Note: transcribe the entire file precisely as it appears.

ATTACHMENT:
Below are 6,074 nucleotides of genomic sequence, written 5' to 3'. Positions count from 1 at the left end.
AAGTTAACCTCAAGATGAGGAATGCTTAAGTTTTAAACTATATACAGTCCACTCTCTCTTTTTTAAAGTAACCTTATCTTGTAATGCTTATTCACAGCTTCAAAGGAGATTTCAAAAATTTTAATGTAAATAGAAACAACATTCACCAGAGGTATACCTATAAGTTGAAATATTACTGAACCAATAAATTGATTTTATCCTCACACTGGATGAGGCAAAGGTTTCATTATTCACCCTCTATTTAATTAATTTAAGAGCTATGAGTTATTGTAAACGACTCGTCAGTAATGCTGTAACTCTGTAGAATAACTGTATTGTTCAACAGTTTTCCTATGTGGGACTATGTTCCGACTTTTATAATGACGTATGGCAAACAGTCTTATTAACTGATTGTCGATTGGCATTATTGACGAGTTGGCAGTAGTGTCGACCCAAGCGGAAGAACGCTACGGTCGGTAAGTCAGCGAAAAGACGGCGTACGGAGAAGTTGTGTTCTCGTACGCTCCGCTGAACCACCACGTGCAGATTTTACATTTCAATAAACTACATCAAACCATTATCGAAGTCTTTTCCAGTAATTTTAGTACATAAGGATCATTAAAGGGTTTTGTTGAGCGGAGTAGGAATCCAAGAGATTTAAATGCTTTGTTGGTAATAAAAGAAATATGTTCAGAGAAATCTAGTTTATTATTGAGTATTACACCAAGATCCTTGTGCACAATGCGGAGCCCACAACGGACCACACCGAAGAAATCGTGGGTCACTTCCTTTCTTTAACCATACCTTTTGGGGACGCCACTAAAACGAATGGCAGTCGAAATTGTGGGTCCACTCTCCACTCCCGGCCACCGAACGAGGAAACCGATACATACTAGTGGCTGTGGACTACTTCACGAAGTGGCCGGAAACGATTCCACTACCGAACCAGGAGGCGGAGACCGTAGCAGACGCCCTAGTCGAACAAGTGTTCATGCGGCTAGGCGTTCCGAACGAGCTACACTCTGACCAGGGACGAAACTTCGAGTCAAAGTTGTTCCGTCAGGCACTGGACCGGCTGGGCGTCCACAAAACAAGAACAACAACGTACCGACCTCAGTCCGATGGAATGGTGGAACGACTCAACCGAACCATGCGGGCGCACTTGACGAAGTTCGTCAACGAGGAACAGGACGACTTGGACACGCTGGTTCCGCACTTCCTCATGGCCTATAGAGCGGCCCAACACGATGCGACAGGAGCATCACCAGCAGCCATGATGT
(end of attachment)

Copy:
Below are 6,074 nucleotides of genomic sequence, written 5' to 3'. Positions count from 1 at the left end.
AAGTTAACCTCAAGATGAGGAATGCTTAAGTTTTAAACTATATACAGTCCACTCTCTCTTTTTTAAAGTAACCTTATCTTGTAATGCTTATTCACAGCTTCAAAGGAGATTTCAAAAATTTTAATGTAAATAGAAACAACATTCACCAGAGGTATACCTATAAGTTGAAATATTACTGAACCAATAAATTGATTTTATCCTCACACTGGATGAGGCAAAGGTTTCATTATTCACCCTCTATTTAATTAATTTAAGAGCTATGAGTTATTGTAAACGACTCGTCAGTAATGCTGTAACTCTGTAGAATAACTGTATTGTTCAACAGTTTTCCTATGTGGGACTATGTTCCGACTTTTATAATGACGTATGGCAAACAGTCTTATTAACTGATTGTCGATTGGCATTATTGACGAGTTGGCAGTAGTGTCGACCCAAGCGGAAGAACGCTACGGTCGGTAAGTCAGCGAAAAGACGGCGTACGGAGAAGTTGTGTTCTCGTACGCTCCGCTGAACCACCACGTGCAGATTTTACATTTCAATAAACTACATCAAACCATTATCGAAGTCTTTTCCAGTAATTTTAGTACATAAGGATCATTAAAGGGTTTTGTTGAGCGGAGTAGGAATCCAAGAGATTTAAATGCTTTGTTGGTAATAAAAGAAATATGTTCAGAGAAATCTAGTTTATTATTGAGTATTACACCAAGATCCTTGTGCACAATGCGGAGCCCACAACGGACCACACCGAAGAAATCGTGGGTCACTTCCTTTCTTTAACCATACCTTTTGGGGACGCCACTAAAACGAATGGCAGTCGAAATTGTGGGTCCACTCTCCACTCCCGGCCACCGAACGAGGAAACCGATACATACTAGTGGCTGTGGACTACTTCACGAAGTGGCCGGAAACGATTCCACTACCGAACCAGGAGGCGGAGACCGTAGCAGACGCCCTAGTCGAACAAGTGTTCATGCGGCTAGGCGTTCCGAACGAGCTACACTCTGACCAGGGACGAAACTTCGAGTCAAAGTTGTTCCGTCAGGCACTGGACCGGCTGGGCGTCCACAAAACAAGAACAACAACGTACCGACCTCAGTCCGATGGAATGGTGGAACGACTCAACCGAACCATGCGGGCGCACTTGACGAAGTTCGTCAACGAGGAACAGGACGACTTGGACACGCTGGTTCCGCACTTCCTCATGGCCTATAGAGCGGCCCAACACGATGCGACAGGAGCATCACCAGCAGCCATGATGT